Survey results point to major concerns with new reporting
A recent survey conducted by the SMSF Association reveals that less than half of SMSF practitioners are prepared for events-based reporting, while only half understand the intent and requirements of the new reporting.
As part of its submission in response to the ATO’s consultation on events-based reporting, the SMSF Association recently undertook a survey of its members.
The survey indicated that less than half of the respondents in the survey are currently ready for the ATO’s introduction of events-based reporting and that less than half are satisfied with the intended start time.
The results also showed that only half of the respondents understand the intent and what is required to satisfy the ATO’s event-based reporting.
“There is general concern about SMSF advisors’ ability to cope with the significant amount of changes in the superannuation environment and increased costs for clients driven by extra requirements,” the submission said.
The SMSF Association said it supported the second option suggested by the ATO in its position paper on events-based reporting, as this would allow for a smoother transition.
“Trustees and their advisers will have more time to ensure their reporting obligations are met after a relevant transfer balance cap has occurred,” said the submission.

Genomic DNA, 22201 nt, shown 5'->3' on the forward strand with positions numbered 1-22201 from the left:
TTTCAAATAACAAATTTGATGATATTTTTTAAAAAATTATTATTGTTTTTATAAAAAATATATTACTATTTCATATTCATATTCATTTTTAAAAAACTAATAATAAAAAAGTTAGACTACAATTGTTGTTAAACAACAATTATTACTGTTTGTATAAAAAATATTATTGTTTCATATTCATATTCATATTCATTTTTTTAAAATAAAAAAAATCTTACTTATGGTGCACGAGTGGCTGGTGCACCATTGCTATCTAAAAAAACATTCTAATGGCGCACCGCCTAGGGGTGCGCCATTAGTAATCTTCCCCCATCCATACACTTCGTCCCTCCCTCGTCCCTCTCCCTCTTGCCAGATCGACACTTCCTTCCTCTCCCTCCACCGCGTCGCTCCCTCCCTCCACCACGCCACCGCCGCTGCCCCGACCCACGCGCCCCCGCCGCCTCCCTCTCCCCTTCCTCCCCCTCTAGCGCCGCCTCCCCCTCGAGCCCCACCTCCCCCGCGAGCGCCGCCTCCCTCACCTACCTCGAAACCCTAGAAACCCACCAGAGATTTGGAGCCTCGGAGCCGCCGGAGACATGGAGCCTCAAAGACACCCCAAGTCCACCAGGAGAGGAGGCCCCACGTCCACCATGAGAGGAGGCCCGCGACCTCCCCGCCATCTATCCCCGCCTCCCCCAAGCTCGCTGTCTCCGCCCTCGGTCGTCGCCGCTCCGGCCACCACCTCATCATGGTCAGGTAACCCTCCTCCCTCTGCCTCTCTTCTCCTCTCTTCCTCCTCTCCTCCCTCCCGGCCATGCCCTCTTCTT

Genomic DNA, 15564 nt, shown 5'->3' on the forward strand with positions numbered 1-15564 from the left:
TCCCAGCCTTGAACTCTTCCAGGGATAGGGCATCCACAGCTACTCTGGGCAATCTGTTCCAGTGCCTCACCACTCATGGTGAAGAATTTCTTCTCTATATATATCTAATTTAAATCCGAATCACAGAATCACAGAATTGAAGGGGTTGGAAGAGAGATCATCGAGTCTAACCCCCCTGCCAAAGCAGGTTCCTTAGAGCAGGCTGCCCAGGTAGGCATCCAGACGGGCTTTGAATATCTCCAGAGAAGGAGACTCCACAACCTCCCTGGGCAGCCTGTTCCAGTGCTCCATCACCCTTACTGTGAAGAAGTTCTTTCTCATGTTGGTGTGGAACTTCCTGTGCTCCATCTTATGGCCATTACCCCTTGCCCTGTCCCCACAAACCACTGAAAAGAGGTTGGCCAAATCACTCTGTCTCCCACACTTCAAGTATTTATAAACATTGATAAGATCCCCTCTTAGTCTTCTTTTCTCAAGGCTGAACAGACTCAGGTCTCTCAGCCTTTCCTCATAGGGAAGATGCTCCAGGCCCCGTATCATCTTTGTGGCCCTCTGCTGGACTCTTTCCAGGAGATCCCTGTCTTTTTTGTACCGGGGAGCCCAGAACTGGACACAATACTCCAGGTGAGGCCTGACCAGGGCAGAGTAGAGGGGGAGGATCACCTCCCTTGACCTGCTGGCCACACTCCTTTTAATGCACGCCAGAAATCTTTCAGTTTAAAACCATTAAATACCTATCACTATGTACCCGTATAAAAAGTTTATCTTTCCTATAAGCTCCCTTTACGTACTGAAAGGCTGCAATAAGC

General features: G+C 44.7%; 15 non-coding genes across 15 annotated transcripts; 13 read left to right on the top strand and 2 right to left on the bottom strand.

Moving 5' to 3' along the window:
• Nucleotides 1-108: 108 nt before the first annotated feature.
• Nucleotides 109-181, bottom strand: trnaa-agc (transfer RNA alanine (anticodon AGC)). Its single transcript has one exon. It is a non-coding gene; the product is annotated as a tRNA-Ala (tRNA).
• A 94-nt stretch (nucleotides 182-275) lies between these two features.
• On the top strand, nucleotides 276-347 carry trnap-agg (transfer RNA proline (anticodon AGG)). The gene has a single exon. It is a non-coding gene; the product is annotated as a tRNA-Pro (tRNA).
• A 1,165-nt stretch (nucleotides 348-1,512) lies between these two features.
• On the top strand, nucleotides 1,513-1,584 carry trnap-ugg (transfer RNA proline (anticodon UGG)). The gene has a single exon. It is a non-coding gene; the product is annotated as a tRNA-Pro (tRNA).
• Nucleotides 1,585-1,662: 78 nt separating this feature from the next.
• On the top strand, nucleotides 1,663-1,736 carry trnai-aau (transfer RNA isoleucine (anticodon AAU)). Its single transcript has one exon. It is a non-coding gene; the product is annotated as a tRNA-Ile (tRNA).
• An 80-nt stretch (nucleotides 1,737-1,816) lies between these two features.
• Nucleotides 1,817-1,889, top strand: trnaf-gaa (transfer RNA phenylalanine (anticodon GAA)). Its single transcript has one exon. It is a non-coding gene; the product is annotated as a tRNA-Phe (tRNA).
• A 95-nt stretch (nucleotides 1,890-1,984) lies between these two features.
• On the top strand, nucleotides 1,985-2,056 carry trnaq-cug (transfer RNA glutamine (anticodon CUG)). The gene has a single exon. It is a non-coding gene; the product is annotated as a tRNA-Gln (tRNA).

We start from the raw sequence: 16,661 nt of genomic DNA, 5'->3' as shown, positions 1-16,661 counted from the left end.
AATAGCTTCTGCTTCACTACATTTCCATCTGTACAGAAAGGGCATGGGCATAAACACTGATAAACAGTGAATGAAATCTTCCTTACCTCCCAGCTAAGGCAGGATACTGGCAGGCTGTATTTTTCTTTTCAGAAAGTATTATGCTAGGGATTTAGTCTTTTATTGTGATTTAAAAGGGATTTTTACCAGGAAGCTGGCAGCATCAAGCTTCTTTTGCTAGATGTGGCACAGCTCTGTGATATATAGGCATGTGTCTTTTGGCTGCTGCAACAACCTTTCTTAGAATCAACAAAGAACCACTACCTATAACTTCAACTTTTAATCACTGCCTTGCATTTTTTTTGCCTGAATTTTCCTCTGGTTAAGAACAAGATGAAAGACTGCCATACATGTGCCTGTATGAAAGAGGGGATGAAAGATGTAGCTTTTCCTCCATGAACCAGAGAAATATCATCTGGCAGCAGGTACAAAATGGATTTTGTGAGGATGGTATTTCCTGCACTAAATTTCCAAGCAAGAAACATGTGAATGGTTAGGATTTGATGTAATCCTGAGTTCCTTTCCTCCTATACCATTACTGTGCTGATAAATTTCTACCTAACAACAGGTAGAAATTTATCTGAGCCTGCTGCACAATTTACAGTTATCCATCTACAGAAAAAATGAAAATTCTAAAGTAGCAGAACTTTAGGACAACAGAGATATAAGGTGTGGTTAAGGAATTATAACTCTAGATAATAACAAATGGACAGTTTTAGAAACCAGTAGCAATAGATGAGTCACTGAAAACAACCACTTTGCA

The results from the member survey indicated that 90 per cent of members surveyed supported option 2 in the ATO’s position paper.
Under option 2, from 1 July 2018, SMSFs will have 28 days after the end of the relevant quarter to report all transfer balance cap events except commutation authorities and commutations after an excess transfer balance tax determination.
After an agreed upon transitional period, SMSFs will then be required to report all events monthly, the submission explained.
The SMSF Association through its submission also proposed that the ATO considers looking into the feasibility of amending the requirement for the proposed transitional period.
“For example, members with a total superannuation balance below $1 million could be carved out of reporting until 1 July 2020 (the end of quarterly transition period),” the submission said.
The SMSF Association said this would have the added benefits of reducing the compliance strain on SMSF trustees and advisers in the immediate future and also reduce any revenue leakage from SMSFs.
Miranda Brownlee is the deputy editor of SMSF Adviser, which is the leading source of news, strategy and educational content for professionals working in the SMSF sector.
Since joining the team in 2014, Miranda has been responsible for breaking some of the biggest superannuation stories in Australia, and has reported extensively on technical strategy and legislative updates. Miranda has also directed SMSF Adviser's print publication for several years.
Miranda also has broad business and financial services reporting experience, having written for titles including Investor Daily, ifa and Accountants Daily.